This example illustrates how high the social stakes are for the science of genomics, and how important it is that scientists think critically about the way in which values influence their work, consider the social implications of the research agendas they follow, and are careful about how they communicate their findings.
FLG: Why do certain people or groups tend to lose out on the benefits of genomic medicine?
Medicine has always primarily served the interests of the powerful. Historically, medical research has exploited the bodies of people of colour, disabled people, poor people, and women, and the health needs of marginalised groups remain neglected. There’s no reason to believe that genomic medicine will be any different, so I think we can expect its much-vaunted benefits to be uneven.
While WGS facilitates the development of personalised medicine, there are limits to who will benefit from that medicine. For most of us, factors other than genetics are overwhelmingly responsible for ill health. It’s now widely accepted that health is socially and politically determined. Consider that, on average, a person in Swaziland reaches just 58, but a person in Switzerland can expect to live to 83. The answer to that twenty-five-year discrepancy won’t be found in DNA: it has to do with poverty, the quality of health systems, education, and nutrition. And those things have to do with, amongst other things, the histories of those two countries and their place within the current global economic system.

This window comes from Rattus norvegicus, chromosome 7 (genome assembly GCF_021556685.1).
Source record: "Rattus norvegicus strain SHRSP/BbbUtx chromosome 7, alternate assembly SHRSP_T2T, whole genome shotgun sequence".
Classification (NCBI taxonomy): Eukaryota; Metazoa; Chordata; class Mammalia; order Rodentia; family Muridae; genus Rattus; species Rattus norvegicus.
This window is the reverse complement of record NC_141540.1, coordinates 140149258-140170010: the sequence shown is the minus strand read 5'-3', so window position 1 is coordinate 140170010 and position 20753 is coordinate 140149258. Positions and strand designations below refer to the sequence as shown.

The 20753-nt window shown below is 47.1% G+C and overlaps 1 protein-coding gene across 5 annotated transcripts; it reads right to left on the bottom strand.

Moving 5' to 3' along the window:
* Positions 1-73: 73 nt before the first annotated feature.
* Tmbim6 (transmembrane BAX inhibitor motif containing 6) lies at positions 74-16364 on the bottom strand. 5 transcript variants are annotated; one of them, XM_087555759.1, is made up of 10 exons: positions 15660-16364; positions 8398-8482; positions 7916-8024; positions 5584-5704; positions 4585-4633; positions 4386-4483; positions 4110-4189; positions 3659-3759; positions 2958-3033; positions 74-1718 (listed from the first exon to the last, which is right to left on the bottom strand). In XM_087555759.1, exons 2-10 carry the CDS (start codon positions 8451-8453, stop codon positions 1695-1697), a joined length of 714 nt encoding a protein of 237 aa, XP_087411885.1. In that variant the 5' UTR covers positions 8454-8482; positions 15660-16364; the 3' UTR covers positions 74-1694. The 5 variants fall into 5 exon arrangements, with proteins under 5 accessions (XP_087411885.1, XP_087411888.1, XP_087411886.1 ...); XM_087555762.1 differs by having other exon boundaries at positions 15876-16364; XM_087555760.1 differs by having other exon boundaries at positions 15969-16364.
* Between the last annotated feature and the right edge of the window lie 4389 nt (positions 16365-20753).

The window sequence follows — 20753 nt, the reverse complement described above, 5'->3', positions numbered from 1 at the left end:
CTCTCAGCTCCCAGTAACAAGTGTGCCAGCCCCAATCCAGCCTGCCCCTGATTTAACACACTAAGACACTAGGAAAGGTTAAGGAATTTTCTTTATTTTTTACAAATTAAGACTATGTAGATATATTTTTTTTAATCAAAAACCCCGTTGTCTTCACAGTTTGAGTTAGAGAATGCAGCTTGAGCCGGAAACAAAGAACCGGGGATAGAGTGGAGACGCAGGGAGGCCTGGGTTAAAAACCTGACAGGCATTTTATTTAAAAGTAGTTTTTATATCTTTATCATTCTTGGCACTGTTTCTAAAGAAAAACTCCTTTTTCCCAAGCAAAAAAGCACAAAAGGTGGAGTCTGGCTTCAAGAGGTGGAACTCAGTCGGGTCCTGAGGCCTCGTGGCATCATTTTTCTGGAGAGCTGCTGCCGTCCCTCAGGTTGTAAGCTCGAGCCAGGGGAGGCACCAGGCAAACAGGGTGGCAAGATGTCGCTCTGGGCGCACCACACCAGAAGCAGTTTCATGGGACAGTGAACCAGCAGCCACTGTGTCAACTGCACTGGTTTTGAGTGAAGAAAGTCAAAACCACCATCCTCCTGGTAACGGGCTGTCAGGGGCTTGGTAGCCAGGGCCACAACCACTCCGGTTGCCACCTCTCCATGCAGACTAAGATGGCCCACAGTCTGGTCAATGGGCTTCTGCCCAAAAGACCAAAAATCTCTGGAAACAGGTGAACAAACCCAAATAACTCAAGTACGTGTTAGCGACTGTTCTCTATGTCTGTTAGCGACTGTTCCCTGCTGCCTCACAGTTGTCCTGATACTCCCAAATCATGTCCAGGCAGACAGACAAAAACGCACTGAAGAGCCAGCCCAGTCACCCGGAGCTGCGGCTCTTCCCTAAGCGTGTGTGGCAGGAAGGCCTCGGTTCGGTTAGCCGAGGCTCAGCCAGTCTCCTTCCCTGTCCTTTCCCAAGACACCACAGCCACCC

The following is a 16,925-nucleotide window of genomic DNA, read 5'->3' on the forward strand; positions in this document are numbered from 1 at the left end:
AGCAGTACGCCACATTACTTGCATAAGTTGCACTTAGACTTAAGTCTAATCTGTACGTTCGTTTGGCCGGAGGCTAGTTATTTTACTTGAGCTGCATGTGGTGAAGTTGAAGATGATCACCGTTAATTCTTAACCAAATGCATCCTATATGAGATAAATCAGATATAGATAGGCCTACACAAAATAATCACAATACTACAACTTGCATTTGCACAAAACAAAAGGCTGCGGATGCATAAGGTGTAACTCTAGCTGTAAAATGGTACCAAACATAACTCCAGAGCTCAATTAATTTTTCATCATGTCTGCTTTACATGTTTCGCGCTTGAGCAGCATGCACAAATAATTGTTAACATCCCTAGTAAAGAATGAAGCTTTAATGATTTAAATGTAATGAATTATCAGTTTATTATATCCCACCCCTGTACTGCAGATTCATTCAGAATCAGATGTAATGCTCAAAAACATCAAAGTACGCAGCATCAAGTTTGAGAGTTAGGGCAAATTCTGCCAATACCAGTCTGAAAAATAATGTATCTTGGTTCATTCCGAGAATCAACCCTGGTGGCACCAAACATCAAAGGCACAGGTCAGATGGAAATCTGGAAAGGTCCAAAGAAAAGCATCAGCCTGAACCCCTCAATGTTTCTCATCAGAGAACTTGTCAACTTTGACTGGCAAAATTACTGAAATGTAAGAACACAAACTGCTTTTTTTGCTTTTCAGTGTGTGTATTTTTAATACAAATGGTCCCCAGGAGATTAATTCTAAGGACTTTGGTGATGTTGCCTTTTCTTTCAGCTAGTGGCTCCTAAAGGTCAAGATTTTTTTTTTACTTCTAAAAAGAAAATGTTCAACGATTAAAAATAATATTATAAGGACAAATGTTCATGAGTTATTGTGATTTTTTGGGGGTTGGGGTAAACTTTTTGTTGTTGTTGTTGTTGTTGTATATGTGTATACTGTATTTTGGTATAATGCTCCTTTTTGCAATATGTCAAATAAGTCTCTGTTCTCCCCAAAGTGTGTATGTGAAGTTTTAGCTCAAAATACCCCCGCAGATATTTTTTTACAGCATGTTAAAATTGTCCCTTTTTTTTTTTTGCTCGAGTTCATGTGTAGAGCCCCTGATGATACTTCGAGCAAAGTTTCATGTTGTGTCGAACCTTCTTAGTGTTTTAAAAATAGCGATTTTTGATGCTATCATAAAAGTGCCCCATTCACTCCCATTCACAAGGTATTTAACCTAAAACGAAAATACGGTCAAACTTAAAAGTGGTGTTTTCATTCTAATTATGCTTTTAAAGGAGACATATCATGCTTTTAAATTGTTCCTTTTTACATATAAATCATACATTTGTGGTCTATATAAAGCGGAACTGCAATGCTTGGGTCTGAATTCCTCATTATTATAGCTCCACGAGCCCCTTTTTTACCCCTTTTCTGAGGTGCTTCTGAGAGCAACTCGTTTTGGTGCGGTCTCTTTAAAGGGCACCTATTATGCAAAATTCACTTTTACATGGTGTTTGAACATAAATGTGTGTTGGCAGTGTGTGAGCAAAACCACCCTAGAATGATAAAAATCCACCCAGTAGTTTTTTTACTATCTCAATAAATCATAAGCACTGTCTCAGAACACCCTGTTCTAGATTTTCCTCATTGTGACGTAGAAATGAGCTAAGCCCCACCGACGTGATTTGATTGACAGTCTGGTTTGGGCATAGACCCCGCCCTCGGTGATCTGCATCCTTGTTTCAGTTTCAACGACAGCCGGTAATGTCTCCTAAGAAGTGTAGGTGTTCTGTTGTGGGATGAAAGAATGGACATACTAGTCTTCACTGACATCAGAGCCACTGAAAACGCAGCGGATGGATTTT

Except in the case of rare genetic diseases, it seems that one should therefore only look to genetic determinants of health when all environmental factors have been accounted for and optimised. At the moment, that means genomic medicine is largely irrelevant for most of us, whose well being is contingent on changes to structural, rather than individual, realities. This raises questions as to whether WGS is a good use of public funds which might otherwise have bolstered research projects which benefit larger numbers of people. Of course, not all funding is public: WGS has increasingly become a commercial enterprise, but this raises a whole host of other questions about regulation and accountability.
FLG: What research/advances are being undertaken to ensure a more equal access to healthcare?